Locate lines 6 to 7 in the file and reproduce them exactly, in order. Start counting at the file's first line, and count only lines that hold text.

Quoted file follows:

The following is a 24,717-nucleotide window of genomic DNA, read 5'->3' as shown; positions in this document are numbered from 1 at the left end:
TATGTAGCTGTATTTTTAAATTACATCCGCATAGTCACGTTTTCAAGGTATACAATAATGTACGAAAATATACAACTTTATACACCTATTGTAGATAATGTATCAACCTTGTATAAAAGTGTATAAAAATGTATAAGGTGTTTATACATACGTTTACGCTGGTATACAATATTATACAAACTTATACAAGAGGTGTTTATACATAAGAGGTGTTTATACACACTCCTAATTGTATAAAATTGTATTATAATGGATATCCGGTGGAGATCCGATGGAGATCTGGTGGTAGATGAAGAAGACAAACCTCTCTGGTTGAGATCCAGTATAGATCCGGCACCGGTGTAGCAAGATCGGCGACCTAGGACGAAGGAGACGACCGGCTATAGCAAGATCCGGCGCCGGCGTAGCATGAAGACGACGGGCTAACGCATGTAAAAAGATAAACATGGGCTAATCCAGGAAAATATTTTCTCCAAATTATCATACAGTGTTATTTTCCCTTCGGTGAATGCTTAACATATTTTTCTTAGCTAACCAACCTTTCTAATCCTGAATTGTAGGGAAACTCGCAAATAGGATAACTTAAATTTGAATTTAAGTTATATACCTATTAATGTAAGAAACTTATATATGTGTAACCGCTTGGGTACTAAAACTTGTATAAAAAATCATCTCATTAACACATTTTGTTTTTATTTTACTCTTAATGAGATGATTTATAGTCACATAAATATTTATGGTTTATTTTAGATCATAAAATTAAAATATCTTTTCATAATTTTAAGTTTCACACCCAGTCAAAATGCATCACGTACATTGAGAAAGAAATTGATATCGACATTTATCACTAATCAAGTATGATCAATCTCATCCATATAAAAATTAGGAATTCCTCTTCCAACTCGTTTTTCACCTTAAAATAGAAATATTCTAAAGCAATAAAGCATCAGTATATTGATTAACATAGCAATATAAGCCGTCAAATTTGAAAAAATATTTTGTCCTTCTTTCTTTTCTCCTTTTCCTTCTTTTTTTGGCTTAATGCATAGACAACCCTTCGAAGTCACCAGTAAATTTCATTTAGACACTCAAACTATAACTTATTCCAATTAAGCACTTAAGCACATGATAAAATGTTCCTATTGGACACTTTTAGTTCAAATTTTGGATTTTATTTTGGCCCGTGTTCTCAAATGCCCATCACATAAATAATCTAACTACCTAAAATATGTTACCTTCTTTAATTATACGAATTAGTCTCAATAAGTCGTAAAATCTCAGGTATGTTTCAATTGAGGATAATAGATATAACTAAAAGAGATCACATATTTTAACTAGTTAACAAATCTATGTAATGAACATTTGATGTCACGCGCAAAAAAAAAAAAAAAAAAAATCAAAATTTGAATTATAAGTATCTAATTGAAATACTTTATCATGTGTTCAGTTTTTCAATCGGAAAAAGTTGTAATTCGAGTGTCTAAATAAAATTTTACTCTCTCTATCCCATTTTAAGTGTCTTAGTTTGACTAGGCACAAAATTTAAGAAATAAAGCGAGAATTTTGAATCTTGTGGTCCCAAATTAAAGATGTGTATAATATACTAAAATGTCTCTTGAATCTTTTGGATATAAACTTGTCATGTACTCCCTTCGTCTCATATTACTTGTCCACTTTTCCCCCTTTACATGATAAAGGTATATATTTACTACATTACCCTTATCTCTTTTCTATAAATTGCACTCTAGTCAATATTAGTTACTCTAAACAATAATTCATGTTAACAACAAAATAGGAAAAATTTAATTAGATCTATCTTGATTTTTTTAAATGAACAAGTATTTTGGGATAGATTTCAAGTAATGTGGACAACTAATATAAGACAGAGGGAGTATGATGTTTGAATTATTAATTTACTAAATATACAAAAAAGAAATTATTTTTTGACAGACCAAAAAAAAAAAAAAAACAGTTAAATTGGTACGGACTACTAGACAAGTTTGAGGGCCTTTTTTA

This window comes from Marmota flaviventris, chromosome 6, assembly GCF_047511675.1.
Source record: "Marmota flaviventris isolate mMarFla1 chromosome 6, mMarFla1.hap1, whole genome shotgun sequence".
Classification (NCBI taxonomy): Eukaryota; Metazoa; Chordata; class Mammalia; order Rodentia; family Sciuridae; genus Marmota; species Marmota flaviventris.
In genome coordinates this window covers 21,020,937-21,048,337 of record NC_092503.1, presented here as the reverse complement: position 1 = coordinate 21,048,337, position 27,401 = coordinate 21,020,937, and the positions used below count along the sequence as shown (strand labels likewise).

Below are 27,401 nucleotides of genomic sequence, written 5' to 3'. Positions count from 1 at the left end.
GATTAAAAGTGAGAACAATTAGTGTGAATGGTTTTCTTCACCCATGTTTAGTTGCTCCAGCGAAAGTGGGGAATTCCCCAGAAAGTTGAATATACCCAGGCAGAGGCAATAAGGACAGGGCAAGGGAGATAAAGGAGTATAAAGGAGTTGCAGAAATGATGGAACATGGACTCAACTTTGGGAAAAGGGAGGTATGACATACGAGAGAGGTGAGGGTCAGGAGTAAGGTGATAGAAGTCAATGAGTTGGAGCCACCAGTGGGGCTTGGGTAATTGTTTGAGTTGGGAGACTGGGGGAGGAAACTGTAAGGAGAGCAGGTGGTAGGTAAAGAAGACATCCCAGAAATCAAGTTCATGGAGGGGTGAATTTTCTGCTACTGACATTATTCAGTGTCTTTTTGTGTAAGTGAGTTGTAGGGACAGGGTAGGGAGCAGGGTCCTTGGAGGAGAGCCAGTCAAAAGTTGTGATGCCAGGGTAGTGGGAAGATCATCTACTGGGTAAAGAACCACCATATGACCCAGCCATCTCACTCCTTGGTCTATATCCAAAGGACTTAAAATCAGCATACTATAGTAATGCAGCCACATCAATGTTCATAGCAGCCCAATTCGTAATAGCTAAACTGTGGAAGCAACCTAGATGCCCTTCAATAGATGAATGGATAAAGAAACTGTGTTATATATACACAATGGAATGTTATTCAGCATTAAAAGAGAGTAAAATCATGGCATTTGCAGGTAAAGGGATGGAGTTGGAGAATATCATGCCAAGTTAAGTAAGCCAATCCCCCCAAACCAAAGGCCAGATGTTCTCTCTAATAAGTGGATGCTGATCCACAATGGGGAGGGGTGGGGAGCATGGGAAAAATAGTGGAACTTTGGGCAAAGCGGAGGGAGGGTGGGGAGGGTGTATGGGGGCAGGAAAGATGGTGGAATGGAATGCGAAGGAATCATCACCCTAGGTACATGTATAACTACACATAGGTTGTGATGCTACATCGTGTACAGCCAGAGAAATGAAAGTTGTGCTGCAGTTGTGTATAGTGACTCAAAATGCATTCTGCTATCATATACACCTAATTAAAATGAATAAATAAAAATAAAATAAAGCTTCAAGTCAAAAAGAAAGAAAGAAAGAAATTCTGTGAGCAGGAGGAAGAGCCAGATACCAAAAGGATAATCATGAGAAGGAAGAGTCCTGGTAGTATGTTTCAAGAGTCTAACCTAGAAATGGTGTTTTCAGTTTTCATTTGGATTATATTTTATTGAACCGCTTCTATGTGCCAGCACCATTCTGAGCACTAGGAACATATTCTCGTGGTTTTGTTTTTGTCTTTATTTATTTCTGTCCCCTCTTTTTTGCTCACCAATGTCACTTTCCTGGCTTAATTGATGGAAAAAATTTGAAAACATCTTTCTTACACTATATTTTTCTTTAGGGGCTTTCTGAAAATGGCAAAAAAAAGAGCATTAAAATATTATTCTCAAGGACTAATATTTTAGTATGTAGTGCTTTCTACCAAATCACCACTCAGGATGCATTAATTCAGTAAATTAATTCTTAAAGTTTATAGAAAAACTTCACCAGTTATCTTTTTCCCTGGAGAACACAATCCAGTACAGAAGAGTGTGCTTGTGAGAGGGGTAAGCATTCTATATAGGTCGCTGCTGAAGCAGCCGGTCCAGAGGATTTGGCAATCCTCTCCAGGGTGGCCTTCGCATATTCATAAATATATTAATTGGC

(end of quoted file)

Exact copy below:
In genome coordinates this window covers 21,020,937-21,048,337 of record NC_092503.1, presented here as the reverse complement: position 1 = coordinate 21,048,337, position 27,401 = coordinate 21,020,937, and the positions used below count along the sequence as shown (strand labels likewise).

Below are 27,401 nucleotides of genomic sequence, written 5' to 3'. Positions count from 1 at the left end.